False Teachings on Faith | thebereancall.org

Hunt, Dave

We each shrink from pointing the corrective finger at anyone, yet each of us is responsible to check out today's teachers against the Bible, just as the Bereans did with Paul. Critics often demand, "By what authority do you question the teaching of Christian leaders?" My standard response is, "I'm just a Berean, and so are you, so test what I teach by Scripture also."

The failure of Christians to know the Bible, to think for themselves and to do their Berean duty allows church leaders to continue to lead millions astray. That is no light matter and should concern us all enough to do something about it. No one can excuse himself for going along with false doctrine and practices or for remaining silent when others are being misled!

Several people have forwarded to me copies of a Kenneth Copeland letter that is a blatant example of what every Christian ought to reject and reprove. Enclosing a photo of himself standing in front of his "prayer cabin" in the Ozarks, Copeland writes, "There will be moments during those three days and nights [at the cabin] when the anointing on me will be greater than any need you have." Setting himself up as a channel of "the miracle power of God flowing through me," he instructed recipients of the letter to do three "very important" things to get their "miracle":

  1. As you visualize yourself there with me, remember there is no time nor distance in the realm of the spirit.
  2. Fill in and return to me the 'Covenant of Agreement' prayer form. I want it right beside me so that every time those special moments of anointing come I can touch you by touching our Covenant Agreement.
  3. The very moment your letter leaves your hand to be mailed back to me say with your mouth (out loud)"Lord Jesus, my miracle has started! It's working for me now!"

This three-part ritual was presented as the technique that would assure "you will have what we say." It is sad enough that naive Christians are being led into attempting to manipulate God through white magic, but they are also being relieved of their money and enticed into covetousness by the unbiblical promise that "planting money" guarantees a harvest of money in return. There is one guaranteed winner: the person enticing you with the seed-faith promise, in this case Kenneth Copeland.

He makes clear that giving him a seed-faith offering is an essential part of the ritual: "I want you to remember...your "Covenant Agreement" letter is not the only thing that will be in your envelope when you release your faith words. Your seed-faith offering will also be in your envelope." Describing his ministry as "good soil," Copeland invokes visualization again: "As you enclose your seed-faith offering in the envelope see your harvest coming up!" (Copeland's emphasis for all quotes)

On TBN February 5, 1986, with co-hosts PaulandJan Crouch giving enthusiastic approval, Copeland explained that Galatians:6:7 means that when you give money to a ministry, if you don't expect to reap a harvest of money you are mocking God! And in her book, Gloria Copeland declares that Mark:10:30 guarantees that for every $1 you give you receive $100, which she says is a very good deal.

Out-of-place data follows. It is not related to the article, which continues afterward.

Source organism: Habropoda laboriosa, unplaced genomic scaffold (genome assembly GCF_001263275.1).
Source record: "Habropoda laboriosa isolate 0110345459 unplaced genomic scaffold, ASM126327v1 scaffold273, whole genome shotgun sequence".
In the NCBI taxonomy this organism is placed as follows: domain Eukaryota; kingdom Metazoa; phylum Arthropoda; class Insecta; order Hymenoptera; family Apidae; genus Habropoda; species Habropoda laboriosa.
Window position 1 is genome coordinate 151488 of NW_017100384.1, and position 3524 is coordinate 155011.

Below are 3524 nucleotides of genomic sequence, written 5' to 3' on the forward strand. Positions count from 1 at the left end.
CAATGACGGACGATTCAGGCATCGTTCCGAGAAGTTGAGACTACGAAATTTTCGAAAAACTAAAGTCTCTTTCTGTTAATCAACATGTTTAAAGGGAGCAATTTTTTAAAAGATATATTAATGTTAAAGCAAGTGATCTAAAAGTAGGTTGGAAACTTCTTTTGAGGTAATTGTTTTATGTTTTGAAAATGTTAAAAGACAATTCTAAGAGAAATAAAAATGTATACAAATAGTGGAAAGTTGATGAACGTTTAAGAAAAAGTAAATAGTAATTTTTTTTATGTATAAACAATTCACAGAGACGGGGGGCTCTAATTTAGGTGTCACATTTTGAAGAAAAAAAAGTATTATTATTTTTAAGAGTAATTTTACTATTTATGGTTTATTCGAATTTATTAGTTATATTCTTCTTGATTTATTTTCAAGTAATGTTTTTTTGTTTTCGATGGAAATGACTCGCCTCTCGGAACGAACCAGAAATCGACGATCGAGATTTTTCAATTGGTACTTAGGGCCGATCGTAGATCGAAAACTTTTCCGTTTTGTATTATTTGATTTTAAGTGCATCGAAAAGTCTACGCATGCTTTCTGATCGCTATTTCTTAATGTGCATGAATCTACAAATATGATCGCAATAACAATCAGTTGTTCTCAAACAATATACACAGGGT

It sounds like a slot machine in the sky, a guaranteed way to buy a miracle and at a bargain price! There is nothing mysterious about how it works, however; the money doesn't drop from the sky into the ministries of Hagin, Copeland, Roberts, et al. It is given to them by their supporters, who unfortunately don't have a list of donors to entice into giving them seed-faith offerings, which is the only seed-faith that works! Of course we ought to give to ministries that will use the funds for God's purposes, but it is not biblical to "give to get." Paul made it clear in 1 Corinthians 13 that even if we give all we have to feed the poor and our bodies to be burned and are not motivated by love (love expects nothing in return) it is not accepted by God.

How did this pagan idea get into the church? It was invented by Oral Roberts "in the early fifties," as he explains in his book The Miracle of Seed-Faith (p 6). The "faith teachers" who use this same money-raising technique learned it from him. There is no way it can be derived from Scripture. In Matthew 13 the seed represents the Word of God, the soil is the heart of those who receive it, and the sower is Christ. In variations of this central parable, the seed represents Christians, the soil is the world and again the sower is God himself. Never is there a hint that "seed" is money or that God blesses those who give to get.

Yet millions of Christians go along with this and other unbiblical schemes, hoping to reap a reward in this world, which, if they did, would rob them of an eternal reward. In direct reproof of this false interpretation, Galatians:6:8 goes on to say, "He that soweth to his flesh shall of the flesh reap corruption; but he that soweth to the Spirit shall of the Spirit reap life everlasting."

Every Christian ought to firmly oppose false teachings whether they come from Kenneth Copeland or Dave Hunt or anyone else. To fail to do so is not only an encouragement of false teachers but a failure to warn those who are deceived by them. TBC

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